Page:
Object Place: Argentina or Peru
50.5 x 8.1 x 1.2 cm (19 7/8 x 3 3/16 x 1/2 in.)
Medium or Technique
Not On View
The cylindrical tube has foliate, bilaterally symmetrical decoration around its middle; foliate gold bands are soldered to the center and each end. A ring soldered at right angles to the center of the cylinder is used to secure the chain. One end of the chain is attached to a stone flint set in a silver mount with a cast form of a silver cow; the other end has a cone-shaped element that seats in the cylinder and is designed to hold the wick.
This flint is illustrated without its wick, which would have been attached to the hook at the end of the chain and run through the small cylinder at center. The spark for the wick was provided by the stone flint, seen here in its setting, adorned with a cast silver cow.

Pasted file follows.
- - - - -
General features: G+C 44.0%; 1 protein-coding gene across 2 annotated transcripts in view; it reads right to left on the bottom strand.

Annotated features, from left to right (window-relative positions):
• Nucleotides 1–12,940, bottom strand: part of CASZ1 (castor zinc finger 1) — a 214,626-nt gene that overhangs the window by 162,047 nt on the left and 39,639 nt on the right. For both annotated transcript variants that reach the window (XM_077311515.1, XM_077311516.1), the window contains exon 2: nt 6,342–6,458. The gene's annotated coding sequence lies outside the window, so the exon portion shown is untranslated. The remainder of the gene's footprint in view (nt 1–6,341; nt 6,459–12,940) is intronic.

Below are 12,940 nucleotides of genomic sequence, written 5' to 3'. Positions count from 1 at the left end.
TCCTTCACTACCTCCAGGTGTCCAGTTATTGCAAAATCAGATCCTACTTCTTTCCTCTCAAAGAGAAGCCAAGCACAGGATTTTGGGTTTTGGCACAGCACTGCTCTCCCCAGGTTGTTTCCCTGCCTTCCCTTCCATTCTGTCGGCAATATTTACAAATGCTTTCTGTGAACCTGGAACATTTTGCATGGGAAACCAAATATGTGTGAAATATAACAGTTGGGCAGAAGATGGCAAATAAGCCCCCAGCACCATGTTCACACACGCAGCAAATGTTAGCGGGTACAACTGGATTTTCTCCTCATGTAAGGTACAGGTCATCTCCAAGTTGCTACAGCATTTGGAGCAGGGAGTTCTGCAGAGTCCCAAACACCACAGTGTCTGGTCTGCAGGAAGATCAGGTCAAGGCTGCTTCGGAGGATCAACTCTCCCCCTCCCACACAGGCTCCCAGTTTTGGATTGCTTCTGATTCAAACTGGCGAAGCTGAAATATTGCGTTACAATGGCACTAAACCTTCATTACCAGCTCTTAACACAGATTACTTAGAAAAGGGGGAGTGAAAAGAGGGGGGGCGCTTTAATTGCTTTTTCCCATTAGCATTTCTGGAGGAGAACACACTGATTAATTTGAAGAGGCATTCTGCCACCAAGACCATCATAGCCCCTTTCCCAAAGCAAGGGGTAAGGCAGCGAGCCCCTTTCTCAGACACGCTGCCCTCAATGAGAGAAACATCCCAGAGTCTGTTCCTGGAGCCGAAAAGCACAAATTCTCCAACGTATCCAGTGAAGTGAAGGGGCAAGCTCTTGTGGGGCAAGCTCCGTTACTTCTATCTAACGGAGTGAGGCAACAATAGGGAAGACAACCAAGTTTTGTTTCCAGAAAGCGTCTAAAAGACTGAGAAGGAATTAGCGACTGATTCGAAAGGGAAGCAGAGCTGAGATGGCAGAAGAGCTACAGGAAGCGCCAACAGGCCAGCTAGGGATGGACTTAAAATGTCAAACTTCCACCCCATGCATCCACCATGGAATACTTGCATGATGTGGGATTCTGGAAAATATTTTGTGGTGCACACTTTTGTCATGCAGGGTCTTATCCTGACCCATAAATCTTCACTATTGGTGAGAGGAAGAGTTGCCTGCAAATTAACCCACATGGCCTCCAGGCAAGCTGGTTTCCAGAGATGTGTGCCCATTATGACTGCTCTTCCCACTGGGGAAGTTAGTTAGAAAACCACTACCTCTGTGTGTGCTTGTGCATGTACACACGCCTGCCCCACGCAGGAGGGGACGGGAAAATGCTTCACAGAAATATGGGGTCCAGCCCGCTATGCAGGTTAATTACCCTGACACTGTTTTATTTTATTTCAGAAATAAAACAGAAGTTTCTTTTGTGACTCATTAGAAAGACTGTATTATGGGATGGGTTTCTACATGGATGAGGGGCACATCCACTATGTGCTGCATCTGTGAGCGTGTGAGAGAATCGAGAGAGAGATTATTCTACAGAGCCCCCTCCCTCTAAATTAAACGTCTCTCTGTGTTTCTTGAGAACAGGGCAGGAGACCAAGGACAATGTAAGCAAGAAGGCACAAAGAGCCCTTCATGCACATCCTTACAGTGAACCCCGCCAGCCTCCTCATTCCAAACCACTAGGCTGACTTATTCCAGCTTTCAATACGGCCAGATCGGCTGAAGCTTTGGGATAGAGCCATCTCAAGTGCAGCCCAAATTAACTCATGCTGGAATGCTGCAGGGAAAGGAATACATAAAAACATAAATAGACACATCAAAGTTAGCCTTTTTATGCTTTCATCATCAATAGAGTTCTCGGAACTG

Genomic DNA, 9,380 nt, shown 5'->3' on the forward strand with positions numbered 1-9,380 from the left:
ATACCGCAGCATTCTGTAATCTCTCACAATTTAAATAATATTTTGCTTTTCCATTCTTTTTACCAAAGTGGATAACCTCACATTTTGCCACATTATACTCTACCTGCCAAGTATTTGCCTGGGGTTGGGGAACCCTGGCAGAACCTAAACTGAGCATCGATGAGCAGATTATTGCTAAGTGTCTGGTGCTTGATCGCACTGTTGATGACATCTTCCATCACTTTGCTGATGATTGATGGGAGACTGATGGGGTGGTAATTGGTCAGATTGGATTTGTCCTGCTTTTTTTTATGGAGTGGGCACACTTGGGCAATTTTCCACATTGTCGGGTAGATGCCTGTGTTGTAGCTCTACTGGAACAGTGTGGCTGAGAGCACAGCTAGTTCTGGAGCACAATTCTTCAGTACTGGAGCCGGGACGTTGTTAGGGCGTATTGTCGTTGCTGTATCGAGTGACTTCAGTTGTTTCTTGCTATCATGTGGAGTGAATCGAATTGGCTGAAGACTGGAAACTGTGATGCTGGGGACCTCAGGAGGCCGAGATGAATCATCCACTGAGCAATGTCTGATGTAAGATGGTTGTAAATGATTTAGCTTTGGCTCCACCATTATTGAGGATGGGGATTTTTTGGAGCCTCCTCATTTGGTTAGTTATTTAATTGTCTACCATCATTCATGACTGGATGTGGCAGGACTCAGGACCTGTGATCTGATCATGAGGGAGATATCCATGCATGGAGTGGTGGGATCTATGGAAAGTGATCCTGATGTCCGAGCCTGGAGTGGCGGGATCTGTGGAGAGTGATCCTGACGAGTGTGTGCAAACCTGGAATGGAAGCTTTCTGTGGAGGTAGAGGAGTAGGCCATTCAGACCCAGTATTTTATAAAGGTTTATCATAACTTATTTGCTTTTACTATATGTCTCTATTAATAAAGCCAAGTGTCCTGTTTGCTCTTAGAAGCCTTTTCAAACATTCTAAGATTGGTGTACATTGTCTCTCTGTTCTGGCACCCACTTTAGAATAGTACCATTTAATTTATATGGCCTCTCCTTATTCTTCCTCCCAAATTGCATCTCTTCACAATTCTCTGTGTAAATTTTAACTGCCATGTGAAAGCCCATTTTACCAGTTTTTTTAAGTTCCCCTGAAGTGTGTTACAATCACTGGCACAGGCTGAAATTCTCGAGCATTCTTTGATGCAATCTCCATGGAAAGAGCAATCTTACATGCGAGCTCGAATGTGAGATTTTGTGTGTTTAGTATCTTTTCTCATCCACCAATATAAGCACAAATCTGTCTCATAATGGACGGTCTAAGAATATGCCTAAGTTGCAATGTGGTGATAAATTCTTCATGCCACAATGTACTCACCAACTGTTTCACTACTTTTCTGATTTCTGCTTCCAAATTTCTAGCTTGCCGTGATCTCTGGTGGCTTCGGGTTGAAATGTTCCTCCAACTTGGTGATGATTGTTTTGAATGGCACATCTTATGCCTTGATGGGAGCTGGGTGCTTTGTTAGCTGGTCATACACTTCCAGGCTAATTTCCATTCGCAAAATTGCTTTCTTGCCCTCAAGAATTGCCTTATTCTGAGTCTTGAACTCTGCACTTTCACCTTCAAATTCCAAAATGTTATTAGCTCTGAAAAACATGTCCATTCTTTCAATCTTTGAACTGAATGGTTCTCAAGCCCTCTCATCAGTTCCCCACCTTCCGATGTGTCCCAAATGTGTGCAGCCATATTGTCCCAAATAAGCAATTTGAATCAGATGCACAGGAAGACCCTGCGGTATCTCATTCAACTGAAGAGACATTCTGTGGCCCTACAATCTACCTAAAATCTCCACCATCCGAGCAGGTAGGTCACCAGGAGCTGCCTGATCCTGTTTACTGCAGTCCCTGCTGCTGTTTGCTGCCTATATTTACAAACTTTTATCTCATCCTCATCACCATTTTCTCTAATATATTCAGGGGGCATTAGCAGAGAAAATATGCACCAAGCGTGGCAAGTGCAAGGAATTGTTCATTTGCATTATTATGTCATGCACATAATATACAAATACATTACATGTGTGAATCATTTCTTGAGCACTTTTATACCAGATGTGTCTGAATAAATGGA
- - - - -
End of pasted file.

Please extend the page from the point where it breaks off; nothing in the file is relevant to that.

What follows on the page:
The cylindrical wick holder was typical for South American flints, although animal- and bud-shaped examples were also produced. The cast cow ornament functioned as a grip or handle and is typical of many made in the nineteenth century. The chain seems exceptionally long and may be a replacement. In silver and gold, such a flint would have served as a handsome personal accessory for a gentleman smoker or for use at the table in lighting candles, braziers, and the like.
This text has been adapted from “Silver of the Americas, 1600-2000,” edited by Jeannine Falino and Gerald W.R. Ward, published in 2008 by the MFA. Complete references can be found in that publication.
Collected in Buenos Aires, Argentina, by Mr. and Mrs. Edmund P. Graves between 1898 and 1913.
Gift of Miss Ellen Graves, Mrs. Samuel Cabot and Mrs. Roger Ernst in memory of their father and mother, Mr. and Mrs. Edmund P. Graves